A word to the wise: Never double-cross a pigeon.
The pesky breed of bird characterized by its large body and small head is capable of recognizing and recalling individual people based on facial features, according to research presented Sunday at the Society for Experimental Biology Annual Conference in Glasgow.
According to a press release:
In a park in Paris city centre, pigeons were fed by two researchers, of similar build and skin colour, wearing different coloured lab coats. One individual simply ignored the pigeons, allowing them to feed while the other was hostile, and chased them away. This was followed by a second session when neither chased away the pigeons.
The experiment, which was repeated several times, showed that pigeons were able to recognise the individuals and continued to avoid the researcher who had chased them away even when they no longer did so. Swapping lab coats during the experiments did not confuse the pigeons and they continued shun the researcher who had been initially hostile.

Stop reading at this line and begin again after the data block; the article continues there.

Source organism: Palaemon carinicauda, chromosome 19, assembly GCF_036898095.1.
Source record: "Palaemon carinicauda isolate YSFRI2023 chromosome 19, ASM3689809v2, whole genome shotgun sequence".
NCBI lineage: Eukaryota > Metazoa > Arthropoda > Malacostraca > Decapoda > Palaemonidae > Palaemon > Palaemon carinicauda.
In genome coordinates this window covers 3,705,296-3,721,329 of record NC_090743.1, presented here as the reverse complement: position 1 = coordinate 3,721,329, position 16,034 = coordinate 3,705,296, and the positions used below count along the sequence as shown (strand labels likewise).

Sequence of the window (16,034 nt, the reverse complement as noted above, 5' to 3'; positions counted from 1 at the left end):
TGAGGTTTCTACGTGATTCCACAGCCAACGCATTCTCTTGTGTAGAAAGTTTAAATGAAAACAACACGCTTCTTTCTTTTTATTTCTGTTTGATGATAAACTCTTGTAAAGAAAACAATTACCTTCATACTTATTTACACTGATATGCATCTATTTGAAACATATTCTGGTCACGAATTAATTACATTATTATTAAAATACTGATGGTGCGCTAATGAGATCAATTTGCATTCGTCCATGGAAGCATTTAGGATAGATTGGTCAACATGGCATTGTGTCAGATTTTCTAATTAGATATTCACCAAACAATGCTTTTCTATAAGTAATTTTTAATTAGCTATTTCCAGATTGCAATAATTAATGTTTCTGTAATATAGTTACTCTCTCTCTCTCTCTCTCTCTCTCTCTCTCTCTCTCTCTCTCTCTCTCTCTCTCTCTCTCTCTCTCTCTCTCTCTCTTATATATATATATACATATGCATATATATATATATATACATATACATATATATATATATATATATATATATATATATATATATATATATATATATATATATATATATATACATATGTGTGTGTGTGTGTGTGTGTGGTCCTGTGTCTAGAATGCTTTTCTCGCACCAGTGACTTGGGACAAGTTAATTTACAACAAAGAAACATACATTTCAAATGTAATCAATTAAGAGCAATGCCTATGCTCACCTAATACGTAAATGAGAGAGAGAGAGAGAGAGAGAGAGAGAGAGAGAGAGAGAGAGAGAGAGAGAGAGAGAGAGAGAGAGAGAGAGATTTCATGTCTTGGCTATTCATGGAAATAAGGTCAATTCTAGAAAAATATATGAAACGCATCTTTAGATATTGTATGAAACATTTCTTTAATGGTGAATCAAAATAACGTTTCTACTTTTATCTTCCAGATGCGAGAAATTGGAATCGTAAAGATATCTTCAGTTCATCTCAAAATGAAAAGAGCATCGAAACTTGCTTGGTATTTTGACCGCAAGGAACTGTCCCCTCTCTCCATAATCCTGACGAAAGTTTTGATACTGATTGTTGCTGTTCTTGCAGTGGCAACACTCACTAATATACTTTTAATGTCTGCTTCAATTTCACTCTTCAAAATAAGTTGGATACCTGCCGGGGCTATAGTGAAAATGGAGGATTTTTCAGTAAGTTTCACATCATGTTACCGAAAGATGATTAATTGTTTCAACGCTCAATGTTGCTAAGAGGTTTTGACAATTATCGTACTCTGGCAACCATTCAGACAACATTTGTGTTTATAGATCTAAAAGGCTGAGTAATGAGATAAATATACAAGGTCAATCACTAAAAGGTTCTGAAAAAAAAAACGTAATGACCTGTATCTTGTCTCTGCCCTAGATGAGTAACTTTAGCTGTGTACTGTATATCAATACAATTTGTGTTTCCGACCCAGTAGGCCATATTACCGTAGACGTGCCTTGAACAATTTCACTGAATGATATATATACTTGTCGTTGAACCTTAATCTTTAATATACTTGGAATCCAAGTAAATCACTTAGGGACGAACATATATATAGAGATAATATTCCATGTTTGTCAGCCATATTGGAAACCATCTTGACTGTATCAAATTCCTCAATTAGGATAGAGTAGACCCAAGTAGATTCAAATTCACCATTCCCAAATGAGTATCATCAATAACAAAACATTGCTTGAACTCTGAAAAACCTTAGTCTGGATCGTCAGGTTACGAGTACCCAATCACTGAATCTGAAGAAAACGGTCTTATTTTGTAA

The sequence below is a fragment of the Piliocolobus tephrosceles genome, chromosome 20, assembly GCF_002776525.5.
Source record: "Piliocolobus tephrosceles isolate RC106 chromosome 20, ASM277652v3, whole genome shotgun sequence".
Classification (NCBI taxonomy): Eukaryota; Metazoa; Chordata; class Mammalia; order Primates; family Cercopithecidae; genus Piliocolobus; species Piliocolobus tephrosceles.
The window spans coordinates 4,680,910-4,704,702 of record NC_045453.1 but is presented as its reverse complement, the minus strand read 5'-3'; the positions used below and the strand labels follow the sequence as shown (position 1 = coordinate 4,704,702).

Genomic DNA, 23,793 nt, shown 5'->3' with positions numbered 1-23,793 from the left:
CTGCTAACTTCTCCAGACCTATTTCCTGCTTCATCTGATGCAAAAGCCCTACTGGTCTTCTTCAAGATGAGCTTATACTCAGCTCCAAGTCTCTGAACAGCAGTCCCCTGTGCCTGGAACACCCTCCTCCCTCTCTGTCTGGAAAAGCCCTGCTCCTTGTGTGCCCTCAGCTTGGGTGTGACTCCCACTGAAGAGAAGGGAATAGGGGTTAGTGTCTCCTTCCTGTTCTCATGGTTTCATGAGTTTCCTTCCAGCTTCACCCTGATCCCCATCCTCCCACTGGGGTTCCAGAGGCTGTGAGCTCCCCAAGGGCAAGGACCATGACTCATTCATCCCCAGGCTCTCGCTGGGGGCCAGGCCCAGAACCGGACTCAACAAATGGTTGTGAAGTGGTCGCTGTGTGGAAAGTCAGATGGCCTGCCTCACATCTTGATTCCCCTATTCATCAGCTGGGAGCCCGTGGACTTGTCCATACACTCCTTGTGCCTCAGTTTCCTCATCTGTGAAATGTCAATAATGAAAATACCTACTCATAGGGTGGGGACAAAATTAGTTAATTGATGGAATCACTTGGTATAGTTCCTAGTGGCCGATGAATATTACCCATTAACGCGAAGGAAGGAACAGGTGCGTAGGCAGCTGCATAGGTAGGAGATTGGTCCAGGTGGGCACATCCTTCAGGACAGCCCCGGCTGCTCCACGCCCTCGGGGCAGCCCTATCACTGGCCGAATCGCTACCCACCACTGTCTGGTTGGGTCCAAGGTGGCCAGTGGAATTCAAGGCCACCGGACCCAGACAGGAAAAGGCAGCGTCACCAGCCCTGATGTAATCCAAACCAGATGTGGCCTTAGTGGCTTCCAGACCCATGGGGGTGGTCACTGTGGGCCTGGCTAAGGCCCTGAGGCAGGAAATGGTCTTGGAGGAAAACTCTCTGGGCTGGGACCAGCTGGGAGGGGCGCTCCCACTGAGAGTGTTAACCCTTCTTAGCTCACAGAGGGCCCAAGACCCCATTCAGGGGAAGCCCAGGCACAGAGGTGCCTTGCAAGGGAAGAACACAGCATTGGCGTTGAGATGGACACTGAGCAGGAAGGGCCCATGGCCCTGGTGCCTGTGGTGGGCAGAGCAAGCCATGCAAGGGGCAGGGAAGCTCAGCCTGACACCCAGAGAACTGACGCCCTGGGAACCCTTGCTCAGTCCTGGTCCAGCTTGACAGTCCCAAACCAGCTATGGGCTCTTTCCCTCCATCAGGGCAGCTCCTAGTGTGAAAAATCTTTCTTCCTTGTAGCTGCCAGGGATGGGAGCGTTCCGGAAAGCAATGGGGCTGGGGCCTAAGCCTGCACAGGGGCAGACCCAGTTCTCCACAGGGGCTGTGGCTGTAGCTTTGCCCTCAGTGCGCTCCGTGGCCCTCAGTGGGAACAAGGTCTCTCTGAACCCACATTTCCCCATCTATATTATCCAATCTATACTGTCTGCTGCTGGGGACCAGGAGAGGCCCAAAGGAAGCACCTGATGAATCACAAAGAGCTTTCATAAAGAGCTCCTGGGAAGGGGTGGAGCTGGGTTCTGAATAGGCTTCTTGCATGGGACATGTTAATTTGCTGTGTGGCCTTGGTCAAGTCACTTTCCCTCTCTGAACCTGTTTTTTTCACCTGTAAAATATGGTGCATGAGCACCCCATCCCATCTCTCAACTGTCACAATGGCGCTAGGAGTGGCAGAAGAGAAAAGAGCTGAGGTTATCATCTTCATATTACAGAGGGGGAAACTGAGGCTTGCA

"It is very likely that the pigeons recognised the researchers by their faces, since the individuals were both female and of a similar age, build and skin color," said co-author Dalila Bovet. "Interestingly, the pigeons, without training, spontaneously used the most relevant characteristics of the individuals (probably facial traits), instead of the lab coats that covered 90 per cent of the body."
By the way, don't try to pull a fast one on any crows either. Research shows that they too are capable of recalling faces of "dangerous humans."